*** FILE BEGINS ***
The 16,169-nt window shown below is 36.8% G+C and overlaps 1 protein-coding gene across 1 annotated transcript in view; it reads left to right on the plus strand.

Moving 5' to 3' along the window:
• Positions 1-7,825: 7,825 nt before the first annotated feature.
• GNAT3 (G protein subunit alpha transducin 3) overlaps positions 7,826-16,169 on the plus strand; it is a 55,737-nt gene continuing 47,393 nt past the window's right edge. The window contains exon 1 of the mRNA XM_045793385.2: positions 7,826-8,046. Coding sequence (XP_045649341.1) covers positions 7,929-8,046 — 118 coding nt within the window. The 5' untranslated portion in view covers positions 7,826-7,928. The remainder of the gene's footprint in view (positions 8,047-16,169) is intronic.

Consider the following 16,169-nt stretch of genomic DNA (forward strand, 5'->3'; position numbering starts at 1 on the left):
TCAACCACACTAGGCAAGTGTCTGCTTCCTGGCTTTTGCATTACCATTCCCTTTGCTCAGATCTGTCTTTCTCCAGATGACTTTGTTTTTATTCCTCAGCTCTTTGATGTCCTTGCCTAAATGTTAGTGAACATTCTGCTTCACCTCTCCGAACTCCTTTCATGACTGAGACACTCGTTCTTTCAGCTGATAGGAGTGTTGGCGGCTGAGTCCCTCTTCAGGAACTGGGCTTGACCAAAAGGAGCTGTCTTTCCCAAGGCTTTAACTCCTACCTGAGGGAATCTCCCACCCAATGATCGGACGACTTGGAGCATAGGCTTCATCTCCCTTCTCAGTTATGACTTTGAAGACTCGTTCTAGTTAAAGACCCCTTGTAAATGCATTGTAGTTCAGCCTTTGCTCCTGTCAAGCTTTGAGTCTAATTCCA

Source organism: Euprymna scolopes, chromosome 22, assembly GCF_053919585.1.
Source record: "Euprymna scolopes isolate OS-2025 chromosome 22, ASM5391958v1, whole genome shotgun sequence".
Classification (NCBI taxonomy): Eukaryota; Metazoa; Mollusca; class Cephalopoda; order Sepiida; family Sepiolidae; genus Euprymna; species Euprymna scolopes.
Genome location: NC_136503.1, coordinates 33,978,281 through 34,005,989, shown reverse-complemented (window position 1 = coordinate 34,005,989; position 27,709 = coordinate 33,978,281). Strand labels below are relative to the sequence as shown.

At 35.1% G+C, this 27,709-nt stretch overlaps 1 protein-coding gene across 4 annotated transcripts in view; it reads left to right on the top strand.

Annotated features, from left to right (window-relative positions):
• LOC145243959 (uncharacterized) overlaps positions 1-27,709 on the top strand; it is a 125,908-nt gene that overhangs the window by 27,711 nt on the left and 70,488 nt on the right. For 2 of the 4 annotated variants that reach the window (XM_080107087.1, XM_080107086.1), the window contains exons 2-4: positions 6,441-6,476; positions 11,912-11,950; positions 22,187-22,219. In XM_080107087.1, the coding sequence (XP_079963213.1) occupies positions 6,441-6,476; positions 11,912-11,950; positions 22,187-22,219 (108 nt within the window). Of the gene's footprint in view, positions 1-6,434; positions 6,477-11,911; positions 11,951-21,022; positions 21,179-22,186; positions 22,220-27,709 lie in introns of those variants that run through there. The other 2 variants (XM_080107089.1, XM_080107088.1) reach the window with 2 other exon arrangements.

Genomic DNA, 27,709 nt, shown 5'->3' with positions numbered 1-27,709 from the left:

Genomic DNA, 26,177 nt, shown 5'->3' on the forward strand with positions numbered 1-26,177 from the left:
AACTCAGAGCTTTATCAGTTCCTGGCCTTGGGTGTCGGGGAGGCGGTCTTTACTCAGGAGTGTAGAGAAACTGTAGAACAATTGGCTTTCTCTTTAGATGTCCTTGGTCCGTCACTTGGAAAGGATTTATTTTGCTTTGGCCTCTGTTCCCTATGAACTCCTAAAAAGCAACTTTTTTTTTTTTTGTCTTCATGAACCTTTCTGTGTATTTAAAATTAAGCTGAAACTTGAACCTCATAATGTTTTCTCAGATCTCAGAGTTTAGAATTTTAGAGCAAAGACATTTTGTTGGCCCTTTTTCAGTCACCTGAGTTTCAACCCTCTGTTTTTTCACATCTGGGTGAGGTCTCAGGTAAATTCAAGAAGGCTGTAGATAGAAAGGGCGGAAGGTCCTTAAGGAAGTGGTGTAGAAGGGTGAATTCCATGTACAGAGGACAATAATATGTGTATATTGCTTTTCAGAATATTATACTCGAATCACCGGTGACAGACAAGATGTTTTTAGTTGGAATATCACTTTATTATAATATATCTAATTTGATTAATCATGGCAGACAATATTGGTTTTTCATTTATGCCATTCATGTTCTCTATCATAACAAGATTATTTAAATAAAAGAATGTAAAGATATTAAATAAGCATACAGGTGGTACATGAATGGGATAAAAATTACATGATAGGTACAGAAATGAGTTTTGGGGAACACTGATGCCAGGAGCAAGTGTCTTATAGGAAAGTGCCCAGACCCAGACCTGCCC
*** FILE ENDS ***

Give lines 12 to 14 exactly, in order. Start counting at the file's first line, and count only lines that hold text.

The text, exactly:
Annotated features, from left to right (window-relative positions):
• LOC145243959 (uncharacterized) overlaps positions 1-27,709 on the top strand; it is a 125,908-nt gene that overhangs the window by 27,711 nt on the left and 70,488 nt on the right. For 2 of the 4 annotated variants that reach the window (XM_080107087.1, XM_080107086.1), the window contains exons 2-4: positions 6,441-6,476; positions 11,912-11,950; positions 22,187-22,219. In XM_080107087.1, the coding sequence (XP_079963213.1) occupies positions 6,441-6,476; positions 11,912-11,950; positions 22,187-22,219 (108 nt within the window). Of the gene's footprint in view, positions 1-6,434; positions 6,477-11,911; positions 11,951-21,022; positions 21,179-22,186; positions 22,220-27,709 lie in introns of those variants that run through there. The other 2 variants (XM_080107089.1, XM_080107088.1) reach the window with 2 other exon arrangements.

Genomic DNA, 27,709 nt, shown 5'->3' with positions numbered 1-27,709 from the left: